Life: A Natural History of the First Four Billion Years of Life on Earth by Richard A. Fortey

A Mathematician's Apology by G. H. Hardy

A Mathematician's Apology by G. H. Hardy

The Fabric of Reality by David Deutsch

Lucy by Donald C. Johanson

Just Six Numbers: The Deep Forces That Shape The Universe by Martin Rees

Trilobite! Eyewitness to Evolution by Richard Fortey

Dreams of a Final Theory by Steven Weinberg

The Goldilocks Enigma: Why Is the Universe Just Right for Life? by Paul Davies

What is Life? : With Mind and Matter and Autobiographical Sketches by Erwin Schrodinger

Mathematics for the Million by Lancelot Hogben

Origins Reconsidered: In Search of What Makes Us Human by Richard E. Leakey

Mr. Tompkins in Paperback by George Gamow

Disturbing the Universe by Freeman Dyson

The Life of the Cosmos by Lee Smolin

On growth and form [Abridged edition] by D'Arcy Wentworth Thompson

The Mathematical Theory of Communication by Claude E Shannon

The Language of the Genes by Steve Jones

What Mad Pursuit: A Personal View of Scientific Discovery by Francis Crick

The Growth of Biological Thought: Diversity, Evolution, and Inheritance by Ernst Mayr

Avoid Boring People by James D. Watson

Curious Naturalists by Niko Tinbergen

The Meaning of Evolution by George Gaylord Simpson

The Meaning of Evolution by George Gaylord Simpson

The Unnatural Nature of Science by Lewis Wolpert

The Time and Space of Uncle Albert by Russell Stannard

How Nature Works: The Science of Self-Organized Criticality by Per Bak

Life Itself (Touchstone Books (Paperback)) by Francis Crick

Adaptation and Natural Selection: A Critique of Some Current Evolutionary Thought by George Christopher Williams

The Mysterious Universe by Sir James Jeans

The Ant and the Peacock: Altruism and Sexual Selection from Darwin to Today by Helena Cronin

Mankind Evolving: The Evolution of the Human Species by Theodosius Dobzhansky

The Genetical Theory of Natural Selection by R. A. Fisher

On Being the Right Size by J. B. S. Haldane

The Expanding Universe by Arthur Eddington

Truth and Beauty: Aesthetics and Motivations in Science by Subrahmanyan Chandrasekhar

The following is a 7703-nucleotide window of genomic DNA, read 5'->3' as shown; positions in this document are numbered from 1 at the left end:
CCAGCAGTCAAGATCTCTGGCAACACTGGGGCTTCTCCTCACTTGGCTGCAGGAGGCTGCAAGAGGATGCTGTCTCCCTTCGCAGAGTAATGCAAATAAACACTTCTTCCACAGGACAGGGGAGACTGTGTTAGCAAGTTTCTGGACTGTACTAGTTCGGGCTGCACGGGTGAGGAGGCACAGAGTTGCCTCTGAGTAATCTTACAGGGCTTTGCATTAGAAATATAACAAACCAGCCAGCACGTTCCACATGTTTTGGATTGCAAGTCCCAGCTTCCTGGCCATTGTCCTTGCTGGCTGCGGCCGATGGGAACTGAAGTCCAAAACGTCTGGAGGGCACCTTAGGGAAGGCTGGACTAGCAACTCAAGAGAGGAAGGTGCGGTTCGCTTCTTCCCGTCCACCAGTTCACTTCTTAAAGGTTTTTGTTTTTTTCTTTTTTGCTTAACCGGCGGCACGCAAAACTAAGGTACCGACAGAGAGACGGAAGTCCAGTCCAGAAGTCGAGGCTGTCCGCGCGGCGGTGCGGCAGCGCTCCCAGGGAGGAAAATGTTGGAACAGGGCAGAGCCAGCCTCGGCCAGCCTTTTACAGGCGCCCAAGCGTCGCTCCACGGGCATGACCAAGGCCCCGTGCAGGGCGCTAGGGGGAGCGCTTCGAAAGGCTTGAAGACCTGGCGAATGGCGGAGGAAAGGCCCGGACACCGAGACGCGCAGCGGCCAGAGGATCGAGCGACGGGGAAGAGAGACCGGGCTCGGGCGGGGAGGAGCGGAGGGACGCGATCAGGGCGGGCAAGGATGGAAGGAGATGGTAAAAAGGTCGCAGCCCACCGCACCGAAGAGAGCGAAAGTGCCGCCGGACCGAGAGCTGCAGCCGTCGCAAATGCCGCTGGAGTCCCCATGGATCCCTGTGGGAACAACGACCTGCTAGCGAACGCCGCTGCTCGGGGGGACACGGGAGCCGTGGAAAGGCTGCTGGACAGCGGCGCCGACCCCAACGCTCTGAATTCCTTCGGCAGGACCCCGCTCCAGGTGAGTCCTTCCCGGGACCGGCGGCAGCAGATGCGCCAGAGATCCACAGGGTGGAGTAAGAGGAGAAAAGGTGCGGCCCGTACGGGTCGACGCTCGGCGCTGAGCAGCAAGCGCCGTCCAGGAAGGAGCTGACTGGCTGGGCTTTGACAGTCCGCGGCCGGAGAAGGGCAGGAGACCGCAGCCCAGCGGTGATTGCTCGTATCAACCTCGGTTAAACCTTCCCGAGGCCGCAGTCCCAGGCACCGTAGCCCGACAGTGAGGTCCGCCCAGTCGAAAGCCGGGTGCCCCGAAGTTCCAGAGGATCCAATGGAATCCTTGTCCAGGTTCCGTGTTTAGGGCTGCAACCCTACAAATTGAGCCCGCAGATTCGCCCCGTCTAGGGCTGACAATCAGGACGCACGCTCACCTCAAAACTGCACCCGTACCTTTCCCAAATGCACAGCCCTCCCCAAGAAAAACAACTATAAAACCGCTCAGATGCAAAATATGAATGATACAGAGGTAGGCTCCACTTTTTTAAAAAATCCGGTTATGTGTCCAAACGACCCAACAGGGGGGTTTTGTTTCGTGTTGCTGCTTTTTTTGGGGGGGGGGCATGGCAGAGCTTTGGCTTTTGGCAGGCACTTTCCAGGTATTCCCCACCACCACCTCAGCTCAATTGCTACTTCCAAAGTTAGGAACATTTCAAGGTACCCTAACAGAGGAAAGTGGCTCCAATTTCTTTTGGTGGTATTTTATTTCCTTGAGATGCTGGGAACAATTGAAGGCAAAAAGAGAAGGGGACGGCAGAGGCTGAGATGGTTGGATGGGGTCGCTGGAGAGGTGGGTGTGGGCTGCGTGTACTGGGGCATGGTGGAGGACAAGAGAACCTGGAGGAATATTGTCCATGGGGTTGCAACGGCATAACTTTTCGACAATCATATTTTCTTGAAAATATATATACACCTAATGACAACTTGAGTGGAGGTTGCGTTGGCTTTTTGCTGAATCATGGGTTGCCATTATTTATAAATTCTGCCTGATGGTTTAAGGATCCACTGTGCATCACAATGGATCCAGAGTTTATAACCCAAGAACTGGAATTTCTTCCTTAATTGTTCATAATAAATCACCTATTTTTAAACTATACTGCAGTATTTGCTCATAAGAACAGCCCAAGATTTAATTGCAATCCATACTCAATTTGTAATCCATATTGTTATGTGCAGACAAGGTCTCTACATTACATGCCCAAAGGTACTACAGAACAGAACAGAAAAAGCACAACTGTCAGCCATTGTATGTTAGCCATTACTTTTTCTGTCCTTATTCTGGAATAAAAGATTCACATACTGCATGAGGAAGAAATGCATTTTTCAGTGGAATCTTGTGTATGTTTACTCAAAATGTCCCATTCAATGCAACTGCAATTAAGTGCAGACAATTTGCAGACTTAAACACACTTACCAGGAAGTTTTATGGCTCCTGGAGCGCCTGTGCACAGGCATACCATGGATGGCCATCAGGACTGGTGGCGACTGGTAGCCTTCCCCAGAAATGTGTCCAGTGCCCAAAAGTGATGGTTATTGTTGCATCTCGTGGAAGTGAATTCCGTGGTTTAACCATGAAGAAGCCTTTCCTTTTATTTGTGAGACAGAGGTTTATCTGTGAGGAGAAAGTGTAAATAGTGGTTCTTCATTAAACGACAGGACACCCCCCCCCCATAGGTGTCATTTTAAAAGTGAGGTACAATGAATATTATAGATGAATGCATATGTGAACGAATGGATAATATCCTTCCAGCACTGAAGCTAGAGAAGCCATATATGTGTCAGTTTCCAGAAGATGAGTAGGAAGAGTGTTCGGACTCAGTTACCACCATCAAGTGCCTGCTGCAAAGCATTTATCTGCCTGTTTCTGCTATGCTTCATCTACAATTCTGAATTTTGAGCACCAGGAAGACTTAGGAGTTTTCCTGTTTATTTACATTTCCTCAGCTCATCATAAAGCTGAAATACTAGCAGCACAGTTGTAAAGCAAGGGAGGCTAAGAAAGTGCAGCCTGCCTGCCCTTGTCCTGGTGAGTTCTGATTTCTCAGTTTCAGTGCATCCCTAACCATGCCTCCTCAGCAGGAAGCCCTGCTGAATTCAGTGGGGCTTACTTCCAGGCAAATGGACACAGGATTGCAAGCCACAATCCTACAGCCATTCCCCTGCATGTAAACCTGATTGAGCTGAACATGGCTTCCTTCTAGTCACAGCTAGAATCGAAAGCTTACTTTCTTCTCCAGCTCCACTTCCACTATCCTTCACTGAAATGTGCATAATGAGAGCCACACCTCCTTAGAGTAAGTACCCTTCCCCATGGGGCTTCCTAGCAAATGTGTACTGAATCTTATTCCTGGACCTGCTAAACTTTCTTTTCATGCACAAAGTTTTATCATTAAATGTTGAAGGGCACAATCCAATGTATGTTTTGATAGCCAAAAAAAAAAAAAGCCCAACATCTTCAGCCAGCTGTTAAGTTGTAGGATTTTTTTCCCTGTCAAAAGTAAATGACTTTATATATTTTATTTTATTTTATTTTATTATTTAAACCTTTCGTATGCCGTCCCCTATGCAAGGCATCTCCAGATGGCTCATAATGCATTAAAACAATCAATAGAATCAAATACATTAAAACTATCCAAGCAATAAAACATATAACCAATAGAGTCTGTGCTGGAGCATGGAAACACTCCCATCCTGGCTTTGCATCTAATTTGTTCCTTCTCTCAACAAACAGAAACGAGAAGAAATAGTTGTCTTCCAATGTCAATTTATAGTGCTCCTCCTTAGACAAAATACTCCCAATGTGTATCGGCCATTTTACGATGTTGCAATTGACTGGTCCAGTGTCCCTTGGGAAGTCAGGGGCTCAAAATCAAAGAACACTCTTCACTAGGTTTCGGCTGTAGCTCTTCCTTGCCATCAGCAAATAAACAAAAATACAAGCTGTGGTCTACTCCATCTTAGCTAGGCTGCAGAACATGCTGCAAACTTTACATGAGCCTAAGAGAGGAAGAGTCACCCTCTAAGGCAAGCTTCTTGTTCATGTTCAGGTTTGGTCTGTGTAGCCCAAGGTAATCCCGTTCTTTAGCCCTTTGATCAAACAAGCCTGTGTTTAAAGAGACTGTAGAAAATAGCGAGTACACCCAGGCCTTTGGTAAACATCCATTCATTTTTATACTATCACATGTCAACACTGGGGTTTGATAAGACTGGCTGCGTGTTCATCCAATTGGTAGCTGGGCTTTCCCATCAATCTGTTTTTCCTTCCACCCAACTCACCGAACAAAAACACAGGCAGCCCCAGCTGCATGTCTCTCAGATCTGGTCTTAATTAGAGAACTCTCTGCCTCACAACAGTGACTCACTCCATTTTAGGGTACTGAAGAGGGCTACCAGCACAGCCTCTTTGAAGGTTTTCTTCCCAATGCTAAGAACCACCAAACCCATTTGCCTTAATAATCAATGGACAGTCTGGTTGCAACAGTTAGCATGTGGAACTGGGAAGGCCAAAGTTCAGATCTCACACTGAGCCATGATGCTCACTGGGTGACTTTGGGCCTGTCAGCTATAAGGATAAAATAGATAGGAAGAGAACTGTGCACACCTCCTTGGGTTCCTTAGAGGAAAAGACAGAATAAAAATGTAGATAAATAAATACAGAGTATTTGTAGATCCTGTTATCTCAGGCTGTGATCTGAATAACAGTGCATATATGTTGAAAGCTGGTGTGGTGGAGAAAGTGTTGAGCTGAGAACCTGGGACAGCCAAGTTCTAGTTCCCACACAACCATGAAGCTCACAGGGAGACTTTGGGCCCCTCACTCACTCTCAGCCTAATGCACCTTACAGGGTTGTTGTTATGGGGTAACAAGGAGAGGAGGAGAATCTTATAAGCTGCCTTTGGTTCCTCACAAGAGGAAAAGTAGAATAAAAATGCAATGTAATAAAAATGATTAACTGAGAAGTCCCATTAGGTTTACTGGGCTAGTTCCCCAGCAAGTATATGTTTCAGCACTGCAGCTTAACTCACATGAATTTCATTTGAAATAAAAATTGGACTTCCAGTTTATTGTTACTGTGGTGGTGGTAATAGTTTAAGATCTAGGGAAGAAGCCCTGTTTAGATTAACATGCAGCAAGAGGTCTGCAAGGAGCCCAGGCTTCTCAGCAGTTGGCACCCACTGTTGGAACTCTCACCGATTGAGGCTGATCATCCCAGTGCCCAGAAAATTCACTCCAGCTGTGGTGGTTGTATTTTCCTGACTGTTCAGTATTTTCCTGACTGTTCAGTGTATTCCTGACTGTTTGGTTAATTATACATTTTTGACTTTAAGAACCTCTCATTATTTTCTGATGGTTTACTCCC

Creation Revisited by P. W. Atkins

The Life of the Robin by David Lack

Mirrors in Mind by Richard L. Gregory

Social Evolution by Robert Trivers

Self-Made Man: Human Evolution From Eden to Extinction by Jonathan Kingdon

The Mind Machine by Colin Blakemore

How Flowers Changed by Loren Eisely

Life Cycles: Reflections of an Evolutionary Biologist by John Tyler Bonner

Narrow roads of gene land : the collected papers of W.D. Hamilton by W.D. Hamilton

The open sea : its natural history [2-volume set] by Sir. Alister Clavering Hardy

Man in the universe by Fred Hoyle

Computing machinery and intelligence by Alan Mathison Turing

The Tragedy of the Commons (Article) by Garrett Hardin

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For Charles Simonyi, who loves science, loves language, and understands how to put them together
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Amazon.com Product Description (ISBN 0199216800, Hardcover)

Boasting almost one hundred pieces, The Oxford Book of Modern Science Writing is a breathtaking celebration of the finest writing by scientists--the best such collection in print--packed with scintillating essays on everything from "The Discovery of Lucy" to "The Terror and Vastness of the Universe."
Edited by best-selling author and renowned scientist Richard Dawkins, this sterling collection brings together exhilarating pieces by a who's who of scientists and science writers, including Stephen Pinker, Stephen Jay Gould, Martin Gardner, Albert Einstein, Julian Huxley, and many dozens more. Readers will find excerpts from bestsellers such as Douglas R. Hofstadter's Godel, Escher, Bach, Francis Crick's Life Itself, Loren Eiseley's The Immense Journey, Daniel Dennett's Darwin's Dangerous Idea, and Rachel Carson's The Sea Around Us. There are classic essays ranging from J.B.S. Haldane's "On Being the Right Size" and Garrett Hardin's "The Tragedy of the Commons" to Alan Turing's "Computing Machinery and Intelligence" and Albert Einstein's famed New York Times article on "Relativity." And readers will also discover lesser-known but engaging pieces such as Lewis Thomas's "Seven Wonders of Science," J. Robert Oppenheimer on "War and Physicists," and Freeman Dyson's memoir of studying under Hans Bethe.

A must-read volume for all science buffs, The Oxford Book of Modern Science Writing is a rich and vibrant anthology that captures the poetry and excitement of scientific thought and discovery.

One of New Scientist's Editor's Picks for 2008

(retrieved from Amazon Mon, 30 Sep 2013 13:30:15 -0400)

(see all 2 descriptions)

Selected and introduced by Richard Dawkins, 'The Oxford Book of Modern Science Writing' is a celebration of the finest writing by scientists for a wider audience - revealing that many of the best scientists have displayed as much imagination and skill with the pen as they have in the laboratory.… (more)

» see all 2 descriptions